However, Muhlestein pointed out, "A lot of the infrastructure requirements are independent of becoming an ACO." The cost of an electronic health record (EHR) system, for example, may well be considered a necessary expenditure regardless of whether a given practice joined an ACO.

In many instances, smaller practices have opportunities to reduce costs without selling the practice to a large institution or surrendering decision-making authority. A nonownership affiliation with a partner may afford ways to share resources and costs. A practice might, for example, share the costs of an EHR system with a hospital, or a care coordinator might split time between two or more practices, with that individual's salary shared by the practices involved.

Overall, expectations are high that ACOs will realize the goals of improved care at lower cost, but Muhlestein is among those who caution that the transition will take time. "It is a multiyear investment and not something you can turn around in just a year," he said.

Gaining Staff Buy-in

Although the focus is often on the direct costs associated with becoming an ACO, such as technology purchases or the need to hire new staff, changing the delivery of care and modifying staff responsibilities can also pose hurdles for practices. Still, rather than purchase new technology or hire additional staff, some physician practices may choose to reassign staff to new or expanded roles, such as care coordinator or care manager, which can open up some creative possibilities for tracking and enhancing patient care.

When a practice is attempting to reduce hospital visits among its patient population, for example, a care coordinator could develop a list of the 100 highest-risk patients not by reviewing claims data but by speaking with physicians. Instead of purchasing expensive software to monitor patients, a care coordinator could track the cost of patients' care on a spreadsheet. After identifying the costliest patients, the care coordinator would be responsible for weekly calls to ensure they are refilling their medications and making appointments.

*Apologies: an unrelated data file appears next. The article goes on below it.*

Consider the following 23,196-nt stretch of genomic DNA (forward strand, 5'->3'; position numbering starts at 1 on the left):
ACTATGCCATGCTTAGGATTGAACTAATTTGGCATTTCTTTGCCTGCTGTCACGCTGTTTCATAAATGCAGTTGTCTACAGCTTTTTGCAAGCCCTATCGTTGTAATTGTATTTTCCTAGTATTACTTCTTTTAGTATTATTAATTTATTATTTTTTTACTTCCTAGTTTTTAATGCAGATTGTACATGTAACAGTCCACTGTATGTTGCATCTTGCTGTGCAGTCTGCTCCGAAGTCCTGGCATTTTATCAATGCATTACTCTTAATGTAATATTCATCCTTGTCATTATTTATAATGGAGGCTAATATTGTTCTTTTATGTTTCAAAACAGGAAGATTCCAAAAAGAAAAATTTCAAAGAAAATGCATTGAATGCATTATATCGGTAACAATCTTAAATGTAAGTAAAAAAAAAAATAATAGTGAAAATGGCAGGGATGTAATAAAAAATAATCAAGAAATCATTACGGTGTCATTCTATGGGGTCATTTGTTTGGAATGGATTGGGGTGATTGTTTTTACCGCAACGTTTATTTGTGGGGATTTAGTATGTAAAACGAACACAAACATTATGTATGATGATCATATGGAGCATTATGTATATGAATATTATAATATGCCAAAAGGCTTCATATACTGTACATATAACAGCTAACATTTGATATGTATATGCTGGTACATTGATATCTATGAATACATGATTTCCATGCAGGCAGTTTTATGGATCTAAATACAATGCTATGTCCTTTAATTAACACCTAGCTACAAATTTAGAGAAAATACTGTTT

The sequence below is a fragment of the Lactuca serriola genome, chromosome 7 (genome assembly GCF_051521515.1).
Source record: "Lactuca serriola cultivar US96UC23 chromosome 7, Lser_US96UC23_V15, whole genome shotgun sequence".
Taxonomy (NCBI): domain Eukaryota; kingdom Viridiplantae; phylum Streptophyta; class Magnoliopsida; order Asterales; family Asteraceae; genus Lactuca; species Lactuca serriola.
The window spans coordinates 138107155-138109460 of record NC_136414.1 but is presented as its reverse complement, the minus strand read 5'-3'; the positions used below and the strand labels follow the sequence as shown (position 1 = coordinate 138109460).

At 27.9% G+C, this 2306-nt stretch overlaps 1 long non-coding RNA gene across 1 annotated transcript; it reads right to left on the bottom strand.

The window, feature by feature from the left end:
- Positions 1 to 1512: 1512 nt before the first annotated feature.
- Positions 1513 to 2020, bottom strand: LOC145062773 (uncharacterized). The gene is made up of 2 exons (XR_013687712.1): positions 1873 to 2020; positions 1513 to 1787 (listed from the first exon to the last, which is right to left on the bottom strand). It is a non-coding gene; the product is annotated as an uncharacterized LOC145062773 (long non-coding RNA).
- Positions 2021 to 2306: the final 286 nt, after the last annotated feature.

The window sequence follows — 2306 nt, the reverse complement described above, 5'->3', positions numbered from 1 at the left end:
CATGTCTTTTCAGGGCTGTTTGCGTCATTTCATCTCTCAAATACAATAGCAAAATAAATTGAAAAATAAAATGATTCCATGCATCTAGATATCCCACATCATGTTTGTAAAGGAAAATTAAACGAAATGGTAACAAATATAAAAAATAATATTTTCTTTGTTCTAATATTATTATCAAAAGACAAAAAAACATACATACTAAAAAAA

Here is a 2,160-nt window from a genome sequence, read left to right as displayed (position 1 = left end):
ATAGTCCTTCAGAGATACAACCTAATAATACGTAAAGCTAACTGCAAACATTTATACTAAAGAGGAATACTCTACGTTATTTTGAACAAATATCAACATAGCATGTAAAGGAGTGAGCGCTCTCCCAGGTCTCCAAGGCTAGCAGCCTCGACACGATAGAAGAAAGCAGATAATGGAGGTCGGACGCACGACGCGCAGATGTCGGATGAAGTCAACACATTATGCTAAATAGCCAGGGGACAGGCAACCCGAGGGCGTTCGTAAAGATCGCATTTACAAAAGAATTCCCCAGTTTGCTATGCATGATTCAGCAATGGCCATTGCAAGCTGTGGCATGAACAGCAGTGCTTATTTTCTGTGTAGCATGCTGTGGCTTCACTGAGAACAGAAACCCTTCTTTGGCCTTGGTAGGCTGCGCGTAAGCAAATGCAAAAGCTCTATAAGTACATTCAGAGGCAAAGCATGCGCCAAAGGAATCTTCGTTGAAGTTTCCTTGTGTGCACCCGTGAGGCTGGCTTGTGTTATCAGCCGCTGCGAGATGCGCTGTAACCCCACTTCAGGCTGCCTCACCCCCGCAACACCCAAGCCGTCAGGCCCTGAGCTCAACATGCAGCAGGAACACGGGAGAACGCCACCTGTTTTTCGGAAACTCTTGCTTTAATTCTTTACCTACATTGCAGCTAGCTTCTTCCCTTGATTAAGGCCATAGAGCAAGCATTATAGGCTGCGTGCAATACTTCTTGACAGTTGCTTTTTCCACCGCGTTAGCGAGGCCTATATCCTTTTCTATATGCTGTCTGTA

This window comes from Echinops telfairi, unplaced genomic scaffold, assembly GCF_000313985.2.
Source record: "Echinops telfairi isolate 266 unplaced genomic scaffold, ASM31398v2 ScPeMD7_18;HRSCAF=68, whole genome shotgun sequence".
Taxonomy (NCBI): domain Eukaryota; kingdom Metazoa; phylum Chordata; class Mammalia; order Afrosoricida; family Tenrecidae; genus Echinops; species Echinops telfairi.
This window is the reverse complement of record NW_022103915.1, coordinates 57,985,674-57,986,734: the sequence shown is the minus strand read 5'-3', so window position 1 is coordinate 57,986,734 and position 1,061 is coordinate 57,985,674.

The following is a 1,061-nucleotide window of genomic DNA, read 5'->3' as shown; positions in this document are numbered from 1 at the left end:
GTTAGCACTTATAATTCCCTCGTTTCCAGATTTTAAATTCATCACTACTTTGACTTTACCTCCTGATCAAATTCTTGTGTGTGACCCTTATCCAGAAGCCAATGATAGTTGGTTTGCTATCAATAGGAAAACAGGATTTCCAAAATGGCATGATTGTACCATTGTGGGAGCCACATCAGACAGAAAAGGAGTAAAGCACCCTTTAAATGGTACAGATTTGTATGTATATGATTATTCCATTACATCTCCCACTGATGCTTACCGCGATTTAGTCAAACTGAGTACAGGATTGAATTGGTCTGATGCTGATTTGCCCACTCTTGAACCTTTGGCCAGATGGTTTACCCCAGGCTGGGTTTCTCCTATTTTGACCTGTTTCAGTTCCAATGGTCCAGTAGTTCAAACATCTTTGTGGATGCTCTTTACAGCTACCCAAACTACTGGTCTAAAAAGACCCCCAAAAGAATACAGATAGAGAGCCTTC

And despite the fact that neither Medicare nor private insurers will pay for such activities at the present time, physicians may still want to consider pursuing these options. "You're not paid for it now, but if you use it well, you will win back the investment," said Muhlestein.

However practices wish to proceed, he added, "The No. 1 challenge in making the transition to an ACO is getting buy-in from the entire organization and the physicians."

Early returns on the first ACOs will be crucial to their continued growth. Practices that are considering joining or forming an ACO will look to determine if the pioneer initiatives met financial expectations and whether their models can be replicated.

The upside is that some of those early returns are starting to trickle in: ACOs that already had experience with coordinated care and technology infrastructure are achieving savings through reduced outpatient visits, and ACOs that are part of the Medicare Shared Savings Program are realizing savings through reduced hospital visits.